- Monterey Peninsula College Orchestra — Spring Concert
- Monterey Symphony ends its 2018-2019 Season
- Gallery Showings by Lucas Blok and Mel Prest
- Monterey Peninsula Voices
- Camerata Singers — Wrapped in Song
- YMMC – Love Side Stories
- YMMC Woodwinds & Brass Ensembles Benefit Concert
- I Cantori di Carmel: Expressions of the Heart
- Brahms in Rome
- Color Schemes: Symphony Silicon Valley review
- Pianist Misuzu Tanaka performs for Aptos Keyboard Series
- Carmel Music Society presents guitarist Manuel Barrueco
List by Category
David Gordon, Master Class Director
This year’s sessions of the Adams Master Class are being led by Master Class Director David Gordon, Festival Associate Conductor Andrew Megill and Festival Vocalists Mhairi Lawdon, Meg Bragle and David Newman. I was fortunate enough to be able to attend the last of the sessions on Thursday, July 26, at Carmel Presbyterian Church in Carmel. The culmination of these sessions will be the Virginia Best Adams Masterclass Showcase Concert at 1:30 pm on Saturday afternoon, July 28, also at Carmel Presbyterian.
All too often master classes involve distinguished performers lording it over young students, who become victims of the master class teacher’s vanity and ego. Nothing could be further from the truth during the Adams master classes. The participants we heard today are young professionals already successful in their careers, and the Adams Master Classes represent advanced coaching from a seasoned professional to younger colleagues. The interaction between David Gordon and the young young singers was always warm, courteous, respectful and gently inspiring.
The Carmel Bach Festival has so many outreach and family oriented events. One of the absolute favorites is the continuing saga of Leonard and Rasmus. The fifth of this continuing series of stories involving the young boy Leonard and his stuffed horse Rasmus came to life Saturday morning at 11:00 am, July 21, at Sunset Center in Carmel in front of a multiage crowd. Understanding that Rasmus is pure magic appeals to the youngsters in the audience as well as the adults. This marvelous creation comes from Suzanne Mudge, Tower Music Director and since 2015, Director of Community Engagement at the Carmel Bach Festival. Other adventures have gone round the world to nine countries, underwater, solving a Carmel mystery celebrating 100 years of the town, and going into space to the moon. Of course, each story line is not only delightfully entertaining, but has accompanying music provided by festival singers and instrumentalists. The “boy” is none other than Paul Goodwin enchanting the audience with his sense of playfulness and shocking orange hair.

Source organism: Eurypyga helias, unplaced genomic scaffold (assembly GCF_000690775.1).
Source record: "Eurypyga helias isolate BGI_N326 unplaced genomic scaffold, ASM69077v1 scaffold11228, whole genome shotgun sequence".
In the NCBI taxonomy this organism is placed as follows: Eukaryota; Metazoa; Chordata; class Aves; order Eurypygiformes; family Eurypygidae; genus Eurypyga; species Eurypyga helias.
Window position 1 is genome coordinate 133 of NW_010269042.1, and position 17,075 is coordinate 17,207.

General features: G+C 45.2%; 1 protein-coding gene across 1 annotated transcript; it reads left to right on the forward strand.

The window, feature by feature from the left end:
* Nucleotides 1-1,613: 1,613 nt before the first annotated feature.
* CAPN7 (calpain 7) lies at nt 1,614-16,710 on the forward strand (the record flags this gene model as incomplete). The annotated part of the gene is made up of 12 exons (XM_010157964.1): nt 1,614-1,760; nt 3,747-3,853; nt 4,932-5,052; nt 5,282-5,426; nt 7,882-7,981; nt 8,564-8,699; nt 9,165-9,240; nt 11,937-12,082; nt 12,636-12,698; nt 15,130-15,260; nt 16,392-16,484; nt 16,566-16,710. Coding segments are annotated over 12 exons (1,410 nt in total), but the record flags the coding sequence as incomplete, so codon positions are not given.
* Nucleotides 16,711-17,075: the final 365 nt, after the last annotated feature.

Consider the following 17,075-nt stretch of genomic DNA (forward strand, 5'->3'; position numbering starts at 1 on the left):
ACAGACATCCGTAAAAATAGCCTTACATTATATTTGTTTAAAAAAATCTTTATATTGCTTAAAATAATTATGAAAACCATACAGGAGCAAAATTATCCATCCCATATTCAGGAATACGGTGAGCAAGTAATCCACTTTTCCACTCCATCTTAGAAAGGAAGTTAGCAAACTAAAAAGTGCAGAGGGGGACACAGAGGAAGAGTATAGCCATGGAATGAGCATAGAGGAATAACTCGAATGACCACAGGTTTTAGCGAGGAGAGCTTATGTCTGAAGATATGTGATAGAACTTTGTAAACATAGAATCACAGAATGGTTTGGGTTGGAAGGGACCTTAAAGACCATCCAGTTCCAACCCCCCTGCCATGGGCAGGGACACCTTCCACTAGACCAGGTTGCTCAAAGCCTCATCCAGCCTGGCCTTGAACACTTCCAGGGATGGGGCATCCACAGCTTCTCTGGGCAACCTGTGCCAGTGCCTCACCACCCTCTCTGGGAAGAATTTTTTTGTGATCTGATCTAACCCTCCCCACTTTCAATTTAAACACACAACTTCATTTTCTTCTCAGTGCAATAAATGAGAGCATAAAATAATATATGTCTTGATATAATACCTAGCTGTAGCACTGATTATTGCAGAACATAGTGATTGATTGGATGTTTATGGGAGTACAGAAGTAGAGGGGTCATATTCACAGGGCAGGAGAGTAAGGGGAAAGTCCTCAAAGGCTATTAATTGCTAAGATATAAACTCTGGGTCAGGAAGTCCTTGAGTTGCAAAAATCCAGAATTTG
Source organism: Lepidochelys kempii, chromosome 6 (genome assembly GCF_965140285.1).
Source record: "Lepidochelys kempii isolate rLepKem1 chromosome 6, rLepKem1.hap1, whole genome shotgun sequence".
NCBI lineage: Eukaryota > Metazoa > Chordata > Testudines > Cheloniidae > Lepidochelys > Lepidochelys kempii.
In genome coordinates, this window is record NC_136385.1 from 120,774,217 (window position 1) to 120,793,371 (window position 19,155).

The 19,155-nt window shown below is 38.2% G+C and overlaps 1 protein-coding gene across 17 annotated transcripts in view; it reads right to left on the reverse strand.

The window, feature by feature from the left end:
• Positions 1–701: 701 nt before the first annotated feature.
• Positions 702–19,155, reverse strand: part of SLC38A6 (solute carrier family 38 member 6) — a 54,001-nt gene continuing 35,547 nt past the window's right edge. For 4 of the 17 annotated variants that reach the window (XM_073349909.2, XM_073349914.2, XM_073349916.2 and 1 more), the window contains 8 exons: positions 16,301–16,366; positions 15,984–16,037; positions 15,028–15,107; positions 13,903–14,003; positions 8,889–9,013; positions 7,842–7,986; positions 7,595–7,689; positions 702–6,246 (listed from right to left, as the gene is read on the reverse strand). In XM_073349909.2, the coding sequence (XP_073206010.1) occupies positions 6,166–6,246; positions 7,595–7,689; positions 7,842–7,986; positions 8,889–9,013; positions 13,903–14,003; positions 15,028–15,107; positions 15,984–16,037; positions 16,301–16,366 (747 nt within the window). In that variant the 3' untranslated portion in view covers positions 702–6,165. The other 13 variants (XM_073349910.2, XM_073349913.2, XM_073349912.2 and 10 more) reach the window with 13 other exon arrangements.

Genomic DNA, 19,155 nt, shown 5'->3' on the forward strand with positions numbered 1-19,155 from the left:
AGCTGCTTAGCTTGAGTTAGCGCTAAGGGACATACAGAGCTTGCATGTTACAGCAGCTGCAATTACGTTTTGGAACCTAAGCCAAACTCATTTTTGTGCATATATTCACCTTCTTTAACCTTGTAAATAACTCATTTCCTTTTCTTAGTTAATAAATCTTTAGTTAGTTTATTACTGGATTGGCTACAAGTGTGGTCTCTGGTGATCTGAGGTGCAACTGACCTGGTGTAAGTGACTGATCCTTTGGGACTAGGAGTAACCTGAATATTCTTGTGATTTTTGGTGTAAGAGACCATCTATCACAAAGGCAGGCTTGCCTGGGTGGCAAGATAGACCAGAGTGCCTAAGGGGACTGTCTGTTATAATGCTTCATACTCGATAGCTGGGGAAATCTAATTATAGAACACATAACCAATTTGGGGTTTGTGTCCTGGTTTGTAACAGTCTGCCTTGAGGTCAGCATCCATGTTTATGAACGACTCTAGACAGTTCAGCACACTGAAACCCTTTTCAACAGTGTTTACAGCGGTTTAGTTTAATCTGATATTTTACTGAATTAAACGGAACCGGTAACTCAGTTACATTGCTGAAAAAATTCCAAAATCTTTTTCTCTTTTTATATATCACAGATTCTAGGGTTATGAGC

What a great way to end the first week of Carmel Bach Festival 2018! We were observing a capacity audience and an exciting, varied program to send us on our way. In historical perspective, had this been forty years ago in 1978, when Dr. Sandor Salgo was Music Director, we would not have been hearing excerpts from Leonard Bernstein’s “On the Town, Copland’s “Appalachian Spring ” and Beethoven’s Eroica Symphony. The last music ringing in our ears as we departed Sunset Center would more likely been one of the triumphant Brandenburg Concertos capping a program that might also have included works by Handel and Telemann. Read full story
“Medieval Hymn” filled the acoustically rich Carmel Mission Basilica Wednesday evening July 18. There is a continuing tradition with the Chorale of the Bach Festival, under the direction of Andrew Megill, to present a candle light program. Escorted by the red robed Bach Festival Candle Bearers, the Chorale entered while singing a traditional plainchant Jesu dulcis amor meus. Beginning with the tenor/bass sounding as herald trumpets, this was perfectly timed with tenor/bass alternating verses with soprano/alto to reach their positions backlit by the stand of twenty tall tapers. Works of Dieterich Buxtehude, Tomas Luis De Victoria, Anton Bruckner, Knut Nysted, and, of course, Johann Sebastian Bach, were cleverly woven together. Read full story
Harpsichordist Dongsok Shin
For the past five years fans attending the Carmel Bach Festival might have noticed that the festival seemed not to acknowledge that Johann Sebastian Bach, the festival’s namesake, was the greatest keyboard player and keyboard composer of the 18th century. A glaring omission in recent Festivals was the solo harpsichord recital. Since there was no solo harpsichord recital, representative works including The Well-Tempered Clavier, the Partitas, the Toccatas, the Suites, the Goldberg Variations, the Concerto in the Italian Style, and many other important works were much missed.
Yesterday afternoon the CBF took a significant step to rectify this omission by presenting an intimate harpsichord recital for a small elite audience in the foyer of Sunset Center — this concert will be repeated next week in this same venue. For this concert to have taken place we have to be grateful to Jerry & Christine Baker, whose support helped make this event possible. Chris Baker herself is a serious keyboard player and has a personal collection of two museum-quality, Flemish-style harpsichords, plus her newest keyboard acquisition, a replica of an 18th-century Lautenwerck, a lute harpsichord with gut rather than steel strings. Read full story